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Rhodiola rosea (Golden Root, Roseroot, Aaron's Rod) is a plant in the Crassulaceae family that grows in cold regions of the world. These include much of the Arctic, the mountains of Central Asia, the Rocky Mountains, and mountainous parts of Europe, such as the Alps, Pyrenees, Carpathian Mountains, Scandinavia, Iceland, Great Britain and Ireland. The perennial plant grows in areas up to 2280 meters elevation. Several shoots grow from the same thick root. Shoots reaches 5 to 35 cm in height. Rhodiola rosea is dioecious - having separate female and male plants.
Uses of Rhodiola rosea
Rhodiola rosea may be effective for improving mood and alleviating depression. Pilot studies on human subjects showed that it improves physical and mental performance, and may reduce fatigue.
Rhodiola rosea's effects potentially are related to optimizing serotonin and dopamine levels due to monoamine oxidase inhibition and its influence on opioid peptides such as beta-endorphins,  although these specific neurochemical mechanisms have not been clearly documented with scientific studies.
In Russia and Scandinavia, Rhodiola rosea, also known as golden root, has been used for centuries to cope with the cold Siberian climate and stressful life. Such effects were provided evidence in laboratory models of stress using the nematode, C. elegans, and in rats in which Rhodiola effectively prevented stress-induced changes in appetite, physical activity, weight gain and the estrus cycle.
Phytochemicals and potential health effects
Rhodiola rosea contains a variety of compounds that may contribute to its effects, including the class of rosavins which include rosavin, rosarin, and rosin. Several studies have suggested that the most active components are likely to be rhodioloside and tyrosol, with other components being inactive when administered alone, but showing synergistic effects when a fixed combination of rhodioloside, rosavin, rosarin and rosin was used. Also, the word Rosavin is a trademarked brand name for a particular brand of Rhodiola extract from Ameriden International, Inc.
Although rosavin, rosarin, rosin and salidroside (and sometimes p-tyrosol, rhodioniside, rhodiolin and rosiridin) are among suspected active ingredients of Rhodiola rosea, these compounds are mostly polyphenols for which no physiological effect in humans is proved to prevent or reduce risk of disease.
Although these phytochemicals are typically mentioned as specific to Rhodiola extracts, there are many other constituent phenolic antioxidants, including proanthocyanidins, quercetin, gallic acid, chlorogenic acid and kaempferol.
While animal tests have suggested a variety of beneficial effects for Rhodiola rosea extracts, only for depression is there scientific evidence for Rhodiola components having anti-disease benefits in humans. A clinical trial showed significant effect for a Rhodiola extract in doses of 340–680 mg per day in 18–70-year-old male and female patients with mild-to-moderate depression. Studies on whether Rhodiola improves physical performance have been inconclusive, with some studies showing some benefit, while others show no significant difference.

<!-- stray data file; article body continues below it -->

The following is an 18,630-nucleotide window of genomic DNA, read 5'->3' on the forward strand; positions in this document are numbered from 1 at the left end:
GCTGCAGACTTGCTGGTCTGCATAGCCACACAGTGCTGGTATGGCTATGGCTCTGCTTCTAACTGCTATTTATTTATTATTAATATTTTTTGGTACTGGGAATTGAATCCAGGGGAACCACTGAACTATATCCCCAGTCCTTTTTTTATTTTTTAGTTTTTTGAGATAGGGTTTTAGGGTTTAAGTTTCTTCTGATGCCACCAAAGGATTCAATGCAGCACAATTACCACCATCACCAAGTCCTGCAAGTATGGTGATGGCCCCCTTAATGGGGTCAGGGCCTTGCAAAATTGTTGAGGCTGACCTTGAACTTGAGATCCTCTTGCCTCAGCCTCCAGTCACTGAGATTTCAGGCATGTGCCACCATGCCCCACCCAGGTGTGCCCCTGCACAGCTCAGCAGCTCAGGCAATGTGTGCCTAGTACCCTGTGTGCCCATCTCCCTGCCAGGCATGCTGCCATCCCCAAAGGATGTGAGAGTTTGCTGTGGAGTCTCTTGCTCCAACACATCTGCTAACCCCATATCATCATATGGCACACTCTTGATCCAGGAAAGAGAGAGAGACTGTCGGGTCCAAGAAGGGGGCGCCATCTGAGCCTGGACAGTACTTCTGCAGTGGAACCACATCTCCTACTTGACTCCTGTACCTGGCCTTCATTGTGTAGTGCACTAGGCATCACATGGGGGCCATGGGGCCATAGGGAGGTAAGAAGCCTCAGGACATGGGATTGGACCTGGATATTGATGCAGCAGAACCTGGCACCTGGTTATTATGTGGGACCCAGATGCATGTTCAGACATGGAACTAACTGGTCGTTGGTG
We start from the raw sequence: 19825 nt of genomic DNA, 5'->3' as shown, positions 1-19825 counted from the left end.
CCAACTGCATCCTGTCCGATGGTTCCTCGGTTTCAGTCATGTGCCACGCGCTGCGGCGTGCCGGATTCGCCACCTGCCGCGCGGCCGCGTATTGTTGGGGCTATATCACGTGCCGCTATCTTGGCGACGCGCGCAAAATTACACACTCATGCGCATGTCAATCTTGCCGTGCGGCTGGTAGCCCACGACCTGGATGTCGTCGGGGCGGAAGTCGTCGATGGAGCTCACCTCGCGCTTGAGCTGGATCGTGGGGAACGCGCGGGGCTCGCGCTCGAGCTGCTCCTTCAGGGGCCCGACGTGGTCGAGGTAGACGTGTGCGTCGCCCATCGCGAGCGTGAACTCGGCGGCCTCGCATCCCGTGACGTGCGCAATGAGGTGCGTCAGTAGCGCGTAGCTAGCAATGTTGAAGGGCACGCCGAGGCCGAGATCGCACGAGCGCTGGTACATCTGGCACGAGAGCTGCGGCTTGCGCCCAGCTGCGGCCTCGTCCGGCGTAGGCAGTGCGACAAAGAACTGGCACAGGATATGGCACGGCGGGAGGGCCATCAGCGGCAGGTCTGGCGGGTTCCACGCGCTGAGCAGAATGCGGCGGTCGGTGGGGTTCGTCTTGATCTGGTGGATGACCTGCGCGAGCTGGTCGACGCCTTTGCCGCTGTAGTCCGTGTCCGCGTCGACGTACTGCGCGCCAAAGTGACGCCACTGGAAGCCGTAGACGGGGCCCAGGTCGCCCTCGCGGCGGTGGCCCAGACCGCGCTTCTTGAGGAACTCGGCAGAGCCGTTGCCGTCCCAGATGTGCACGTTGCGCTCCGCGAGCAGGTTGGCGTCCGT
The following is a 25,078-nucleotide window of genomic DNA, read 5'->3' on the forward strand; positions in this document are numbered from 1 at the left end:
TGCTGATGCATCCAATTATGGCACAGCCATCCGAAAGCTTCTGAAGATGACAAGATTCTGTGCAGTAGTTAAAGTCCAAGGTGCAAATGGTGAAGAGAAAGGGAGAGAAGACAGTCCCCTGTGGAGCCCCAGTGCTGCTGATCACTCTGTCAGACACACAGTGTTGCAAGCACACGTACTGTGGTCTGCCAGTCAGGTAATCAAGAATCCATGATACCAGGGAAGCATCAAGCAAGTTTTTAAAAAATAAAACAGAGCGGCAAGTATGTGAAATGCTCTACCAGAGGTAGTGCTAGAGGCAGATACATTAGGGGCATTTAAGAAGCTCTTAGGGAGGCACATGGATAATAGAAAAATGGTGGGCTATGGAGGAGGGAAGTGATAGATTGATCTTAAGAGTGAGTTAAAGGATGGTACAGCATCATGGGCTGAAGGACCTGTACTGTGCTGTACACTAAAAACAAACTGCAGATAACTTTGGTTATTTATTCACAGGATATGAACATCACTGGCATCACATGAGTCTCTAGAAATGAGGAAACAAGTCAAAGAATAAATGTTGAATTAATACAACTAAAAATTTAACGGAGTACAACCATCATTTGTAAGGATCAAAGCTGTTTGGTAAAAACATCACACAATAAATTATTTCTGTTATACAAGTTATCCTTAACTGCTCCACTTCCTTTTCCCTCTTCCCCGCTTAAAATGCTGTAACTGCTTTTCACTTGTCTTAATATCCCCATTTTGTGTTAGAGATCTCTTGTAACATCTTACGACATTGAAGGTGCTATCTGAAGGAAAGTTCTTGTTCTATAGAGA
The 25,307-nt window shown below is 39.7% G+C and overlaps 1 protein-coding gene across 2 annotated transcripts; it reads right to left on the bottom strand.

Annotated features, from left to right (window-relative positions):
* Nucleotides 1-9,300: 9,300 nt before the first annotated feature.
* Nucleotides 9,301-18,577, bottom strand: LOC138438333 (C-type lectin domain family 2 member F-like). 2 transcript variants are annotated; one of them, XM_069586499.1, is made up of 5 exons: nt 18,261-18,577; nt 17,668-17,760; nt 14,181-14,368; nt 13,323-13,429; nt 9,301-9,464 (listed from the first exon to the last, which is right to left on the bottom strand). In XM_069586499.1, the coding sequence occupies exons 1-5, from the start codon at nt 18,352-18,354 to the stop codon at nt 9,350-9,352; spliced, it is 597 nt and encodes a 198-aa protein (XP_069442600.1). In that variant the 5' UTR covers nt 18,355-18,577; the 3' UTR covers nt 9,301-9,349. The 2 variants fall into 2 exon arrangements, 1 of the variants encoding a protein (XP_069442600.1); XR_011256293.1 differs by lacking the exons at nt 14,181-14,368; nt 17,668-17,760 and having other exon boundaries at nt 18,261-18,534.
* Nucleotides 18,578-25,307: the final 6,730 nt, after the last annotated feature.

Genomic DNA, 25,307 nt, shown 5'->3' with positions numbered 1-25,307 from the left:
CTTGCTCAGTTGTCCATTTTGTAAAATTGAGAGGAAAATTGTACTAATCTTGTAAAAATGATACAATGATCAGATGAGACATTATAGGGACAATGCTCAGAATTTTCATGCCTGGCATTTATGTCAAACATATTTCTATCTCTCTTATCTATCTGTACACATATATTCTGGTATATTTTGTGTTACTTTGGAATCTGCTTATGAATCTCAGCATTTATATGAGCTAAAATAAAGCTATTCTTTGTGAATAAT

Rhodiola rosea extract is mainly used in the form of capsules or a tablet, though tinctures are also available. The capsules and tablets often contain 100 mg of a standardized amount of 3 percent rosavins and 0.8–1 percent salidroside because the naturally occurring ratio of these compounds in Rhodiola rosea root is approximately 3:1. Some companies believe that there are as many as 12 active biochemical compounds in the plant and do not subscribe to what they perceive as "artificial" standardization on only two of those compounds. One company (Verde Botanica) states that 28 compounds have been identified in Rhodiola rosea, and that their proprietary extract MBS-13® is standardized to 13 of these in chromatographic assays.
A typical dosage is one or two capsules or tablets daily; one in the morning and when taking two, one in the early afternoon. Rhodiola rosea should be taken early in the day because for some it can interfere with sleep. Others can take it in the evening with no effect on sleep patterns. If a user becomes overly activated, jittery or agitated then a smaller dose with very gradual increases may be needed. It is contraindicated in excited states.
The dose may be increased to 200 mg three times a day if needed. A high dose is considered to be daily intakes of 1,000 mg and above.
In a 2007 clinical trial from Armenia, total effective doses were in the range of 340–680 mg per day for 18–70-year-old adults. No side effects were demonstrated at these doses in the treatment of mild to moderate depression,. 
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